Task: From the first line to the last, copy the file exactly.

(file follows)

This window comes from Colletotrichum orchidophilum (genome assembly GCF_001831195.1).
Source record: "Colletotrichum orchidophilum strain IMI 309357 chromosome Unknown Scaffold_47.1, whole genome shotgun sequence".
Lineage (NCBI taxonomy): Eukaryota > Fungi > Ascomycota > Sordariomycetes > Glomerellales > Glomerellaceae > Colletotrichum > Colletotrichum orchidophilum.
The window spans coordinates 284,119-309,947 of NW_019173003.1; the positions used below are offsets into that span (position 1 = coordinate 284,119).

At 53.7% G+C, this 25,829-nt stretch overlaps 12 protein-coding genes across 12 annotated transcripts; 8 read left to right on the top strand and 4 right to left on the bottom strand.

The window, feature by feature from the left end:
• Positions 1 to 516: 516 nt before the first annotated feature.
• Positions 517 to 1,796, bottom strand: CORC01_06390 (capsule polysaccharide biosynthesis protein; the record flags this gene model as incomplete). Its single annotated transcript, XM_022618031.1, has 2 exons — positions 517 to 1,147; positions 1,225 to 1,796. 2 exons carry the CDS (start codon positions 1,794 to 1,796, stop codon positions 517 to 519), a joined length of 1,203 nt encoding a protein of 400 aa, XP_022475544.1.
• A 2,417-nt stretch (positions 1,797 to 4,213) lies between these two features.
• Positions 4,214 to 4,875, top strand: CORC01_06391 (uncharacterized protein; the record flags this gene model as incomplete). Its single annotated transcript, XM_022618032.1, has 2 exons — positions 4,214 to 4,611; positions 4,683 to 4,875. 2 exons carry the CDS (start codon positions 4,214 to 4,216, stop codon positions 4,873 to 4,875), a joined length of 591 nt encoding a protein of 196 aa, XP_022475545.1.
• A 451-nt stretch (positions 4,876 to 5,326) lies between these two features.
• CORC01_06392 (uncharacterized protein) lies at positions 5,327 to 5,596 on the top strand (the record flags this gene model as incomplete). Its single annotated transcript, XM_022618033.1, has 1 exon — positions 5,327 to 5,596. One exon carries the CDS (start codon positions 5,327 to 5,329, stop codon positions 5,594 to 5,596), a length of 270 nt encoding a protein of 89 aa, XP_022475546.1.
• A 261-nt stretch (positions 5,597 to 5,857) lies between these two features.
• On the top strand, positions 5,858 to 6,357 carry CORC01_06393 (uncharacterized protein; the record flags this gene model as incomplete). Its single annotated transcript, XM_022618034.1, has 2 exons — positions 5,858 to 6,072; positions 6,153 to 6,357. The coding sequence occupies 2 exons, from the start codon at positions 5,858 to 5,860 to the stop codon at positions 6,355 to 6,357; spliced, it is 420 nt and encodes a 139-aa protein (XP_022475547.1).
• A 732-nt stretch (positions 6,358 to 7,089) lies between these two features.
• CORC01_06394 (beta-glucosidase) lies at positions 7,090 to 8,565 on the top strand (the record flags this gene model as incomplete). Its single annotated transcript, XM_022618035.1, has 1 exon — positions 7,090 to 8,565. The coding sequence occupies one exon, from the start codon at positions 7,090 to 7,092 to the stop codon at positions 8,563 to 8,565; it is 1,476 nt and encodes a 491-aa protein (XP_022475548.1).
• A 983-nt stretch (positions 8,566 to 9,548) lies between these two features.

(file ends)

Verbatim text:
This window comes from Colletotrichum orchidophilum (genome assembly GCF_001831195.1).
Source record: "Colletotrichum orchidophilum strain IMI 309357 chromosome Unknown Scaffold_47.1, whole genome shotgun sequence".
Lineage (NCBI taxonomy): Eukaryota > Fungi > Ascomycota > Sordariomycetes > Glomerellales > Glomerellaceae > Colletotrichum > Colletotrichum orchidophilum.
The window spans coordinates 284,119-309,947 of NW_019173003.1; the positions used below are offsets into that span (position 1 = coordinate 284,119).

At 53.7% G+C, this 25,829-nt stretch overlaps 12 protein-coding genes across 12 annotated transcripts; 8 read left to right on the top strand and 4 right to left on the bottom strand.

The window, feature by feature from the left end:
• Positions 1 to 516: 516 nt before the first annotated feature.
• Positions 517 to 1,796, bottom strand: CORC01_06390 (capsule polysaccharide biosynthesis protein; the record flags this gene model as incomplete). Its single annotated transcript, XM_022618031.1, has 2 exons — positions 517 to 1,147; positions 1,225 to 1,796. 2 exons carry the CDS (start codon positions 1,794 to 1,796, stop codon positions 517 to 519), a joined length of 1,203 nt encoding a protein of 400 aa, XP_022475544.1.
• A 2,417-nt stretch (positions 1,797 to 4,213) lies between these two features.
• Positions 4,214 to 4,875, top strand: CORC01_06391 (uncharacterized protein; the record flags this gene model as incomplete). Its single annotated transcript, XM_022618032.1, has 2 exons — positions 4,214 to 4,611; positions 4,683 to 4,875. 2 exons carry the CDS (start codon positions 4,214 to 4,216, stop codon positions 4,873 to 4,875), a joined length of 591 nt encoding a protein of 196 aa, XP_022475545.1.
• A 451-nt stretch (positions 4,876 to 5,326) lies between these two features.
• CORC01_06392 (uncharacterized protein) lies at positions 5,327 to 5,596 on the top strand (the record flags this gene model as incomplete). Its single annotated transcript, XM_022618033.1, has 1 exon — positions 5,327 to 5,596. One exon carries the CDS (start codon positions 5,327 to 5,329, stop codon positions 5,594 to 5,596), a length of 270 nt encoding a protein of 89 aa, XP_022475546.1.
• A 261-nt stretch (positions 5,597 to 5,857) lies between these two features.
• On the top strand, positions 5,858 to 6,357 carry CORC01_06393 (uncharacterized protein; the record flags this gene model as incomplete). Its single annotated transcript, XM_022618034.1, has 2 exons — positions 5,858 to 6,072; positions 6,153 to 6,357. The coding sequence occupies 2 exons, from the start codon at positions 5,858 to 5,860 to the stop codon at positions 6,355 to 6,357; spliced, it is 420 nt and encodes a 139-aa protein (XP_022475547.1).
• A 732-nt stretch (positions 6,358 to 7,089) lies between these two features.
• CORC01_06394 (beta-glucosidase) lies at positions 7,090 to 8,565 on the top strand (the record flags this gene model as incomplete). Its single annotated transcript, XM_022618035.1, has 1 exon — positions 7,090 to 8,565. The coding sequence occupies one exon, from the start codon at positions 7,090 to 7,092 to the stop codon at positions 8,563 to 8,565; it is 1,476 nt and encodes a 491-aa protein (XP_022475548.1).
• A 983-nt stretch (positions 8,566 to 9,548) lies between these two features.